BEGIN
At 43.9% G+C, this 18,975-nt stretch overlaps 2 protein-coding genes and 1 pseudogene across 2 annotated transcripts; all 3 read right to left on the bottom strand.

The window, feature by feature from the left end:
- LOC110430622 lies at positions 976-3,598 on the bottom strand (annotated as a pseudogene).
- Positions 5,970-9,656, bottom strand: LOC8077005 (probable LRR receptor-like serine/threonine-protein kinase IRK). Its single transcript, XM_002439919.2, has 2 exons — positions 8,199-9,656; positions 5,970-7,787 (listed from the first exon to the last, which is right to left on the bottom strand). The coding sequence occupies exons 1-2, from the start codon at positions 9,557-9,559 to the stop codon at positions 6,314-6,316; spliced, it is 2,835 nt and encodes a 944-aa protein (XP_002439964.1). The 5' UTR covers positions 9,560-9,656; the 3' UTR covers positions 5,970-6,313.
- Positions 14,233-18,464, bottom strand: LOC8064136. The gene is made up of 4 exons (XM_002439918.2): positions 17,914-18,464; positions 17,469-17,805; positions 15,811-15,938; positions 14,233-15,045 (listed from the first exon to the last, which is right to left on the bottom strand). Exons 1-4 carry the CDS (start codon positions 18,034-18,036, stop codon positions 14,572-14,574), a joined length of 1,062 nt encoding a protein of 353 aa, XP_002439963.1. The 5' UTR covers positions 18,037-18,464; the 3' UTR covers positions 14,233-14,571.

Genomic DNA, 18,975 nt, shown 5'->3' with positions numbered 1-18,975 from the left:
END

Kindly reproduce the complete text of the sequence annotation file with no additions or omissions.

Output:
At 43.9% G+C, this 18,975-nt stretch overlaps 2 protein-coding genes and 1 pseudogene across 2 annotated transcripts; all 3 read right to left on the bottom strand.

The window, feature by feature from the left end:
- LOC110430622 lies at positions 976-3,598 on the bottom strand (annotated as a pseudogene).
- Positions 5,970-9,656, bottom strand: LOC8077005 (probable LRR receptor-like serine/threonine-protein kinase IRK). Its single transcript, XM_002439919.2, has 2 exons — positions 8,199-9,656; positions 5,970-7,787 (listed from the first exon to the last, which is right to left on the bottom strand). The coding sequence occupies exons 1-2, from the start codon at positions 9,557-9,559 to the stop codon at positions 6,314-6,316; spliced, it is 2,835 nt and encodes a 944-aa protein (XP_002439964.1). The 5' UTR covers positions 9,560-9,656; the 3' UTR covers positions 5,970-6,313.
- Positions 14,233-18,464, bottom strand: LOC8064136. The gene is made up of 4 exons (XM_002439918.2): positions 17,914-18,464; positions 17,469-17,805; positions 15,811-15,938; positions 14,233-15,045 (listed from the first exon to the last, which is right to left on the bottom strand). Exons 1-4 carry the CDS (start codon positions 18,034-18,036, stop codon positions 14,572-14,574), a joined length of 1,062 nt encoding a protein of 353 aa, XP_002439963.1. The 5' UTR covers positions 18,037-18,464; the 3' UTR covers positions 14,233-14,571.

Genomic DNA, 18,975 nt, shown 5'->3' with positions numbered 1-18,975 from the left: